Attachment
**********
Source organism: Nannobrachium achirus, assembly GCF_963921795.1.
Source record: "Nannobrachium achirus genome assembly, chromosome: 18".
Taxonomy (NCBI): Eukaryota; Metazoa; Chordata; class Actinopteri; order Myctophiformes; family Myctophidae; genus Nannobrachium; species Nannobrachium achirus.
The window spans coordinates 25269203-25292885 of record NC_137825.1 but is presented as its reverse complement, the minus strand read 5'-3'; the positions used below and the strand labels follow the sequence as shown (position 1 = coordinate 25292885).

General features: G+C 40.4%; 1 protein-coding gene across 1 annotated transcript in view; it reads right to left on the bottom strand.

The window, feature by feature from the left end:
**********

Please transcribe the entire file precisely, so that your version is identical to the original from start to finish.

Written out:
Source organism: Nannobrachium achirus, assembly GCF_963921795.1.
Source record: "Nannobrachium achirus genome assembly, chromosome: 18".
Taxonomy (NCBI): Eukaryota; Metazoa; Chordata; class Actinopteri; order Myctophiformes; family Myctophidae; genus Nannobrachium; species Nannobrachium achirus.
The window spans coordinates 25269203-25292885 of record NC_137825.1 but is presented as its reverse complement, the minus strand read 5'-3'; the positions used below and the strand labels follow the sequence as shown (position 1 = coordinate 25292885).

General features: G+C 40.4%; 1 protein-coding gene across 1 annotated transcript in view; it reads right to left on the bottom strand.

The window, feature by feature from the left end: